|Topographical map of El Rincón and the station site. The 1|
The name "Rincon" is an Anglicized shortening of the name of the rancho, Rancho la Cañada del Rincón en el Rio San Lorenzo de Santa Cruz. In English, that name roughly translates to "Ranch in the Gorge of the Bend in the San Lorenzo River of Santa Cruz." A mouthful to be sure. This bend still exists, just north of Paradise Park along the river. When the Santa Cruz & Felton Railroad began grading the line through the mountains in 1874, a siding and station were created under the name El Rincón. When the first official SC&F RR maps were produced the name had already become Summit, although the site was the summit of no hill. When the South Pacific Coast purchased all the rights to the SC&F RR in 1879, it renamed the location Rincón.
The station first appeared on a passenger timetable in 1883 under the name Summit and located 76.9 miles south of San Francisco via Alameda Point. By 1889, the name was Rincon and its distance to San Francisco was revised to 77 miles. A few years later, it had balanced at 76.8 miles. It appeared off and on the timetables through from the 1890s to 1932 when it made a penultimate appearance. This matches evidence that the station was still in use in 1929. It made its final appearance on the proposed 1940 timetable between Big Trees and Eblis. The site was used mostly as a siding during its early years, with the 1899 Station Book noting it as having a full service water tower siding station and a platform on the right, but it was probably little used in this time except to give trains a rest and perhaps as a minor picnicking stop for impatient tourists eager to view the Redwoods.
From the 1900s onwards, Rincón was mostly used as a freight stop attached to the nearby Henry Cowell Lime & Cement Company kilns. The lime quarry was located almost two miles away in the woods behind Pogonip City Park. Originally, treated lime was trucked to the site and left in a warehouse that was built alongside the track in 1907. Cowell began actual refining of limestone using kilns at the location in 1909, and continued refining and shipping from the site into the 1940s. Cowell rarely used the Railroad Wharf to ship his lime, preferring instead to ship directly over the mountain via rail. At its height, four 34-foot kilns were built at Rincon. The plant remained in use through World War II, but only 15 men were employed by the company at the end.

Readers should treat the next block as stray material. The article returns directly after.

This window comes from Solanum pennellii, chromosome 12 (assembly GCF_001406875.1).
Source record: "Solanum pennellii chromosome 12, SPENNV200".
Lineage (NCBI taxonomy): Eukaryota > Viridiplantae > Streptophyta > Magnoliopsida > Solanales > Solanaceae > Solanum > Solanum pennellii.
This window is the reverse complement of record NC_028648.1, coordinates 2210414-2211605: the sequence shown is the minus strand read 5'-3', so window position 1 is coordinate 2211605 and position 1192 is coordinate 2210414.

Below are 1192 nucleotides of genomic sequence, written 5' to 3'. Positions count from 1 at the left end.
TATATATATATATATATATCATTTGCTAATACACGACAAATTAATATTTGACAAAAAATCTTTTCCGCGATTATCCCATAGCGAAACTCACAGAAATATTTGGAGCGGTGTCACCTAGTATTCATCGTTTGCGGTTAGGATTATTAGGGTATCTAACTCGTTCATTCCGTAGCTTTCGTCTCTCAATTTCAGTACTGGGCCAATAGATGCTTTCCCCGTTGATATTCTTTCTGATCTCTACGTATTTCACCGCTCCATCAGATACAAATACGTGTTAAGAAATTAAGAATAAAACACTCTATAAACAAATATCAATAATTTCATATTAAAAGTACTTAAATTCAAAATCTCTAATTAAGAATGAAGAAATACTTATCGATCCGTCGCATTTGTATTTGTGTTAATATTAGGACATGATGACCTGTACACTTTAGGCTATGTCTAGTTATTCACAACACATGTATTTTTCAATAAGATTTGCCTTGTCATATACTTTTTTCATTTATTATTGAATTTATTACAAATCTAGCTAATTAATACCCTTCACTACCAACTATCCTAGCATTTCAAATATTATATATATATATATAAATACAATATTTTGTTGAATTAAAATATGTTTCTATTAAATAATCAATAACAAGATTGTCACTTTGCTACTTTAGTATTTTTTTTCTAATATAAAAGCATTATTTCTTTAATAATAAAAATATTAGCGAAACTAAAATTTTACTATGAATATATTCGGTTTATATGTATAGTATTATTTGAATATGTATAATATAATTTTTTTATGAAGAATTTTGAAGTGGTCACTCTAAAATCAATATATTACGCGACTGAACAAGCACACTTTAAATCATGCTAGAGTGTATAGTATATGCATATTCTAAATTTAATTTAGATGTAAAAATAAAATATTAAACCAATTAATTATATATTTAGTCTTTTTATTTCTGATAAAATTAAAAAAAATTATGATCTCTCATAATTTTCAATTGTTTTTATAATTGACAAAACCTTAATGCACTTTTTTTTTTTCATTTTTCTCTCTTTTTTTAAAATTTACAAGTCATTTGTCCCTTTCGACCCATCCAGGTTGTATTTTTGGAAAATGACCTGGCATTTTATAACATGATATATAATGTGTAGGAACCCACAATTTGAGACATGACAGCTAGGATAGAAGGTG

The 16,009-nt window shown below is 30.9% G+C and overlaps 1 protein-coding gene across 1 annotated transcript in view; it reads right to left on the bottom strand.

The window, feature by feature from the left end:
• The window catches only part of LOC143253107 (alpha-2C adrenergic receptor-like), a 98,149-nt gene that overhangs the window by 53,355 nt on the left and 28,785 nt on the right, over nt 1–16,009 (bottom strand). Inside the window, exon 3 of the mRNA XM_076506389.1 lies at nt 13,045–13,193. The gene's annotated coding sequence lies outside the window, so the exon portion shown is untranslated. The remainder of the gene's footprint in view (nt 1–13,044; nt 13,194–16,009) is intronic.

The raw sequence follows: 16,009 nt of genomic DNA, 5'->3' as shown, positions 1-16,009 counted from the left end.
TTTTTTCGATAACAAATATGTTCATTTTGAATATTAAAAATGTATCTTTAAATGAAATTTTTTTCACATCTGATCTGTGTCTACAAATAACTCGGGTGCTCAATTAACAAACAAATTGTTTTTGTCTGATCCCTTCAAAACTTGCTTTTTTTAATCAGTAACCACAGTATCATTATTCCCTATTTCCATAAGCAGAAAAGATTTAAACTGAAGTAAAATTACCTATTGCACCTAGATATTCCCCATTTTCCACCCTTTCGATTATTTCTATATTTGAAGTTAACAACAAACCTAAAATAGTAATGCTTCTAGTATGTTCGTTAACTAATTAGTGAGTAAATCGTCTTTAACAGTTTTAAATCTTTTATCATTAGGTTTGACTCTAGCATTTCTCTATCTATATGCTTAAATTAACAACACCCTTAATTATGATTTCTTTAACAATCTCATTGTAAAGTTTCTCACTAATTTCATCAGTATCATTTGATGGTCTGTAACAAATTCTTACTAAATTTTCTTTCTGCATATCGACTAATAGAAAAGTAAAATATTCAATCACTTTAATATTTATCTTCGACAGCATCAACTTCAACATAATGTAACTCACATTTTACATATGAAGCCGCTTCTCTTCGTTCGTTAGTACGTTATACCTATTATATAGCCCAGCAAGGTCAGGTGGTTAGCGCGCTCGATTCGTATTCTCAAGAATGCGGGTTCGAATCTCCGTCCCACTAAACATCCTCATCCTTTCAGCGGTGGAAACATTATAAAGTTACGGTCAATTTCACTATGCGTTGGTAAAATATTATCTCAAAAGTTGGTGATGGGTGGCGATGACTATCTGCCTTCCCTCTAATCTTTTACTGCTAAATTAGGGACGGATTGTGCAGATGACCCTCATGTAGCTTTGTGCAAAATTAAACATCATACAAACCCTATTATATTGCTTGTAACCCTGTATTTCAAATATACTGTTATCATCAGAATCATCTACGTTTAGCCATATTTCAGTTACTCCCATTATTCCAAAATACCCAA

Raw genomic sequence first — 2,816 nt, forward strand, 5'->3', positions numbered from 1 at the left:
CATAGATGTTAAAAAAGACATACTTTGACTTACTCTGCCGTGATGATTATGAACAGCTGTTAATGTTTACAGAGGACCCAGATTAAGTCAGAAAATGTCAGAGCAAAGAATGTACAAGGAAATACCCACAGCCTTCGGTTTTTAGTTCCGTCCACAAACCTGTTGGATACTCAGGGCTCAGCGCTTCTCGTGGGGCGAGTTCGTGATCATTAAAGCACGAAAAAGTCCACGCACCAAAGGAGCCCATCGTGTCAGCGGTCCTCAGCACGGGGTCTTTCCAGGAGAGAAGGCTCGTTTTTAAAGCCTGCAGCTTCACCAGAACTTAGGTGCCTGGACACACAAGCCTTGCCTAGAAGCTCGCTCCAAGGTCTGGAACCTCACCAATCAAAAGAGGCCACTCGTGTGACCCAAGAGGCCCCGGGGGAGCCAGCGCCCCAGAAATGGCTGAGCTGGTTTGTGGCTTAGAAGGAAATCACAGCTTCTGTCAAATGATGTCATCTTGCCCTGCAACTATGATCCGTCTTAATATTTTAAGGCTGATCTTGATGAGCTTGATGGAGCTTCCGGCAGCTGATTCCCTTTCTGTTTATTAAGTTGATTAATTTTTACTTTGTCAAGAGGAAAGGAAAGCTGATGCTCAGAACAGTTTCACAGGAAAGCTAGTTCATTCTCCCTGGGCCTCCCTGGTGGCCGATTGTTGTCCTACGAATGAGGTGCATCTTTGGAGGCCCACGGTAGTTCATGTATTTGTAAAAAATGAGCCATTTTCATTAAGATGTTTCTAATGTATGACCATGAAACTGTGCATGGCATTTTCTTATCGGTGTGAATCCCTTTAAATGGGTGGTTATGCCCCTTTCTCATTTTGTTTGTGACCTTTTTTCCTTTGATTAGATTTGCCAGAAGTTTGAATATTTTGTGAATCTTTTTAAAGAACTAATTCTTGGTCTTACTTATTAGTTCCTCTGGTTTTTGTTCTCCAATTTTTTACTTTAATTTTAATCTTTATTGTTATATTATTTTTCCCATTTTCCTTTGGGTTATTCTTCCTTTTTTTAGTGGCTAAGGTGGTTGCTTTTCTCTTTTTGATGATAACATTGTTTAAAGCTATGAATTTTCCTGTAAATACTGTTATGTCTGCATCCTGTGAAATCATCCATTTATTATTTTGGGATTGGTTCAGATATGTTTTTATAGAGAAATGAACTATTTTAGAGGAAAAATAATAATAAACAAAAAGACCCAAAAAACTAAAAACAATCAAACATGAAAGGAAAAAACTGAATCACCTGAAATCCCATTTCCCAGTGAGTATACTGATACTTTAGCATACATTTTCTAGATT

Few passengers are likely to have called at the site other than freight workers once the lime kilns were built. It was in service for the entire time that the Mountain Route was in service, as well as a bit before and after. Its final year of operation was around 1947. The siding built at Rincon was probably used by the cement plant in Olympia even after lime operations at Rincon ceased although the siding has since been removed, perhaps during the late 1980s when much of the freight yard in Santa Cruz was torn up.
|The site of Rincon was at the left of the tracks here. A siding track once lay beside this, which partially explains|
why the side here is so clear. It is likely the siding wasn't removed until the late 1970s or even the 1980s.
The history of Rincon Tunnel (SPC Tunnel #7) was short and brief. It was constructed around 1874 and was daylighted in 1896 when its ceiling proved to be unstable. This daylighting may have coincided with the anticipated broad-gauging of the line that would occur around a decade later. The tunnel was only 282' long and was intended for narrow gauge trains. It was located midway between Rincon Station and the Powder Works trestle. Today the site can be visited by walking south along the tracks toward Santa Cruz. When the walls alongside the track rise up, that is the site of the Rincon Tunnel. There are no known historical photographs of this tunnel.
- Logan, Clarence A. "Limestone in California". California Journal of Mines and Geology, Vol. 43, No. 3. July 1947. California Division of Mines, San Francisco, California. Pages 175-357.
- Peery, Frank A., Robert W. Piwarzyk, and Allan Molho. "Getting the Lime to Market." Lime Kiln Legacies: The History of the Lime Industry in Santa Cruz County. Santa Cruz, CA: The Museum of Art & History at the McPherson Center, 2007. Pgs. 150-155.